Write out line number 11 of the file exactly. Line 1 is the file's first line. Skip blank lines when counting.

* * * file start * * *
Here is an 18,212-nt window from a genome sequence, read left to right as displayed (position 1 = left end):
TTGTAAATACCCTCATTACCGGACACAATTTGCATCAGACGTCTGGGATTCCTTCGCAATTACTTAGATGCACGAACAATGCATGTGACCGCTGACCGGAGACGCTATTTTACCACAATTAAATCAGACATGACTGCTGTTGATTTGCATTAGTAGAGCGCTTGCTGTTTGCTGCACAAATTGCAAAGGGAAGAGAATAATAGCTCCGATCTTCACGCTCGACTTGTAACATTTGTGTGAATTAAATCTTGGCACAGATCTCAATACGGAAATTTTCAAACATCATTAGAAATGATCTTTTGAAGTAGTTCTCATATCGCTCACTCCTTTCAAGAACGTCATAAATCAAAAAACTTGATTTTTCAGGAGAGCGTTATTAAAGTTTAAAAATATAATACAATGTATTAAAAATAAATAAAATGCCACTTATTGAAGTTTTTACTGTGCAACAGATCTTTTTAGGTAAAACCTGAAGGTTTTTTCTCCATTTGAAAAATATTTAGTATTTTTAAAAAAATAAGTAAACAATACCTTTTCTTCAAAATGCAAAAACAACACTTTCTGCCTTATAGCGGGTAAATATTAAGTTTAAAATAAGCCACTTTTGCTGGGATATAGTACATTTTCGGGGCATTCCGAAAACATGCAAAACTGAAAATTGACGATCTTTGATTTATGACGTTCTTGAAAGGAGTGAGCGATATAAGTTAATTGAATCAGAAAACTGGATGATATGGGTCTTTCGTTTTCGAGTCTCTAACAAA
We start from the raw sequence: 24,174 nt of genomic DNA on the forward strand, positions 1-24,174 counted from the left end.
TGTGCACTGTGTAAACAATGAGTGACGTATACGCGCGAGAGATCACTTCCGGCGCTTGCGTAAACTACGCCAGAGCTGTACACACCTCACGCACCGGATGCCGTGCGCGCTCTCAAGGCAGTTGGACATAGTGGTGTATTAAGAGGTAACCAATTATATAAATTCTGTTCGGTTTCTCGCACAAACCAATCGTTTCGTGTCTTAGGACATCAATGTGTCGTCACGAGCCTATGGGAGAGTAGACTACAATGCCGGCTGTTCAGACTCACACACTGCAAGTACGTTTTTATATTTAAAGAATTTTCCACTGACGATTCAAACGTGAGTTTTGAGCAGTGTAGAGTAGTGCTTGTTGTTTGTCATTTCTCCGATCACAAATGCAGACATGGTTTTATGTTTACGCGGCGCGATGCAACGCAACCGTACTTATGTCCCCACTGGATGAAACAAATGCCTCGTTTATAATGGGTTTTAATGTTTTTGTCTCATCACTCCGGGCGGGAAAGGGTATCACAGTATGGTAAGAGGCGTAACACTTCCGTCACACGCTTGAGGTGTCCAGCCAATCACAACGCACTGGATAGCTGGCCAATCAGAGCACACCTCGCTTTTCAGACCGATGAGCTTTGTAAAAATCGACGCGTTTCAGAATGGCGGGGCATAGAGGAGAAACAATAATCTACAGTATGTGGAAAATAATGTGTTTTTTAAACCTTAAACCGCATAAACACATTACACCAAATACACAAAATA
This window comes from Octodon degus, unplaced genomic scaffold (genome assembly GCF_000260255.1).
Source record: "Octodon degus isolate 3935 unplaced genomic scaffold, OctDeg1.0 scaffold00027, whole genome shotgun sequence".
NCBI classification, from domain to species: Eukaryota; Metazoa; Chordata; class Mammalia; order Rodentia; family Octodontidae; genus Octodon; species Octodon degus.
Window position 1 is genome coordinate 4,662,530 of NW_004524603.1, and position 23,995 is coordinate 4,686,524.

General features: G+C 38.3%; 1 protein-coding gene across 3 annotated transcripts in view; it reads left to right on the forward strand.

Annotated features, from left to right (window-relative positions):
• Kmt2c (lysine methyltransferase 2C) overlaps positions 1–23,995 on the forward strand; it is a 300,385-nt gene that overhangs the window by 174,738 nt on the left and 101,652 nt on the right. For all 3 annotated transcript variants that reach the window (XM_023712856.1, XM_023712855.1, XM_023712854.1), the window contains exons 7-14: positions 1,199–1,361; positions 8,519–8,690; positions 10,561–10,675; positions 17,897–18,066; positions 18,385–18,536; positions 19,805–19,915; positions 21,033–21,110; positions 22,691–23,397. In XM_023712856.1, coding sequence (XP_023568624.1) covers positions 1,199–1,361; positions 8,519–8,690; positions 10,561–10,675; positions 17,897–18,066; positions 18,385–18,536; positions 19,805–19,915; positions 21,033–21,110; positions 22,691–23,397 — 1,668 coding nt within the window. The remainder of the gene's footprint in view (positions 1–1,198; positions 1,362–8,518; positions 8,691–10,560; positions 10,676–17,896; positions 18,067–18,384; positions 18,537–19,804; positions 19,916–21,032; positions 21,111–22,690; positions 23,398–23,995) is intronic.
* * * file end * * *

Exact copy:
• Kmt2c (lysine methyltransferase 2C) overlaps positions 1–23,995 on the forward strand; it is a 300,385-nt gene that overhangs the window by 174,738 nt on the left and 101,652 nt on the right. For all 3 annotated transcript variants that reach the window (XM_023712856.1, XM_023712855.1, XM_023712854.1), the window contains exons 7-14: positions 1,199–1,361; positions 8,519–8,690; positions 10,561–10,675; positions 17,897–18,066; positions 18,385–18,536; positions 19,805–19,915; positions 21,033–21,110; positions 22,691–23,397. In XM_023712856.1, coding sequence (XP_023568624.1) covers positions 1,199–1,361; positions 8,519–8,690; positions 10,561–10,675; positions 17,897–18,066; positions 18,385–18,536; positions 19,805–19,915; positions 21,033–21,110; positions 22,691–23,397 — 1,668 coding nt within the window. The remainder of the gene's footprint in view (positions 1–1,198; positions 1,362–8,518; positions 8,691–10,560; positions 10,676–17,896; positions 18,067–18,384; positions 18,537–19,804; positions 19,916–21,032; positions 21,111–22,690; positions 23,398–23,995) is intronic.